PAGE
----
Not one drop of water need be lost when Hetch Hetchy Valley in Yosemite National Park is restored.
California's drought, now in its fourth year, is serious indeed. Even if wet weather returns, California's chronic overdraft of its groundwater basins is not sustainable over time. The state needs to make systematic reforms and strategic investments to manage its limited water supplies for its homes, businesses, and farms, as well as for its rivers and wetlands. For additional thoughts on the drought and water management solutions, see our "Blame Game" essay from two weeks ago.
Restoring Yosemite's Hetch Hetchy Valley, however, will not affect San Francisco's water rights on the Tuolumne River nor the use of those supplies. The only effect will be the manner in which the water is stored. No other community has built a reservoir in a national park. Alternatives are available to move the storage outside of Yosemite. (See Restoration of Hetch Hetchy Valley and San Francisco's Water Supply, Restore Hetch Hetchy, 2014.)
Hetch Hetchy Reservoir is one of 9 reservoirs in San Francisco's Regional Water System, and accounts for about 25% of its total system storage. It accounts for only 1/8 of the surface storage in the Tuolumne River watershed. Don Pedro Reservoir, located downstream on the Tuolumne River, is owned and operated by the Turlock and Modesto Irrigation Districts but includes a water bank for San Francisco that can hold up to 740,000 acre-feet of water - more than twice the volume of Hetch Hetchy Reservoir.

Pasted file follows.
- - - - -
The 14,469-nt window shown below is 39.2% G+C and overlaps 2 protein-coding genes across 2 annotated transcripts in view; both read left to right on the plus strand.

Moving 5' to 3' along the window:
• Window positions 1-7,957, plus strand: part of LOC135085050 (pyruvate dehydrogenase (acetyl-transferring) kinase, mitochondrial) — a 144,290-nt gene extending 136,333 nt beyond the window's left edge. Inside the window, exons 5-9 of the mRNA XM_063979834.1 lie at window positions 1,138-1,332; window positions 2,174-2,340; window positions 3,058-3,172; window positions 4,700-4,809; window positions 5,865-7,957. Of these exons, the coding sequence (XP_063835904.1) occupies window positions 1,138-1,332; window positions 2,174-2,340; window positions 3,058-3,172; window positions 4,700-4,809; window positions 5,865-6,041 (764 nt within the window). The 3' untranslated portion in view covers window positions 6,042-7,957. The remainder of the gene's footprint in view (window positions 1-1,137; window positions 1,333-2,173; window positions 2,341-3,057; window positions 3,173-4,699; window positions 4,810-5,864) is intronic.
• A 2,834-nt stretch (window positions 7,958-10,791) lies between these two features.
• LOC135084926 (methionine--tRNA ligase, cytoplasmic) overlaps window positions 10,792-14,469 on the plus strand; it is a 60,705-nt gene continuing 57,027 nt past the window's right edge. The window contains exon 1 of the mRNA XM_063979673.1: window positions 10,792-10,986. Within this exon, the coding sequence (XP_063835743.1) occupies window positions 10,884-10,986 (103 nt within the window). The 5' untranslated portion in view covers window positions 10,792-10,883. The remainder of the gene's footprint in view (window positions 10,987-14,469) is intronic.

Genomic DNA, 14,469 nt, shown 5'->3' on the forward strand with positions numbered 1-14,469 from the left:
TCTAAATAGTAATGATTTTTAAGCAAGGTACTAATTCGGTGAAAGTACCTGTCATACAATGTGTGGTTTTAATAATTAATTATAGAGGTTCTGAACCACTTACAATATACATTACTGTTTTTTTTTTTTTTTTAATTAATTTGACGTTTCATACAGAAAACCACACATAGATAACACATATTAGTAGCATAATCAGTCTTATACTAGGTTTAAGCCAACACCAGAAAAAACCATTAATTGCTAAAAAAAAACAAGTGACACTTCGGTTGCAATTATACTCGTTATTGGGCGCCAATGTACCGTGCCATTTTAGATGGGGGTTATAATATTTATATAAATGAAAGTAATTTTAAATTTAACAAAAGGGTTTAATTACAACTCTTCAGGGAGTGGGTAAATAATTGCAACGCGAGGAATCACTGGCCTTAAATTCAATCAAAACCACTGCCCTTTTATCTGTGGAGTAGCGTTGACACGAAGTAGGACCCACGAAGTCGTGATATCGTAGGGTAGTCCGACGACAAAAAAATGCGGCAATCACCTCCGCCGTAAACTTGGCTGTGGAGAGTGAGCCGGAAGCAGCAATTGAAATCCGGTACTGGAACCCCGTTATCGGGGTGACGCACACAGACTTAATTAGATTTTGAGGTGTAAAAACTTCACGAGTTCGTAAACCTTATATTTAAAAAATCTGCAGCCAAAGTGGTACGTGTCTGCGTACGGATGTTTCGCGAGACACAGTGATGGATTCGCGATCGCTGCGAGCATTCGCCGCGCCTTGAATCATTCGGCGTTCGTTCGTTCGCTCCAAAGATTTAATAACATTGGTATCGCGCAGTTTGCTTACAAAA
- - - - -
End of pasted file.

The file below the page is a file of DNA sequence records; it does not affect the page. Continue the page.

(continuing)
Importantly, all proposals to restore Hetch Hetchy Valley in Yosemite National Park would provide San Francisco sufficient opportunity to make system improvements to assure no loss of supply.
Over the last 25 years, other California communties have developed more than 1,000,000 acre-feet of dry year supply - more than 18 times the amount of water required to restore Hetch Hetchy Valley - through a combination of surface storage, groundwater storage, water purchases and water recycling programs. These supplies have largely been developed to improve the environmental performance of urban water systems and to reduce the impacts of those systems on California's rivers and wetlands.
Presently, San Francisco simply lacks the political will to make the system modifications necessary to return the Hetch Hetchy Valley in Yosemite National Park to the American people. This needs to change. Not one drop of water need be lost.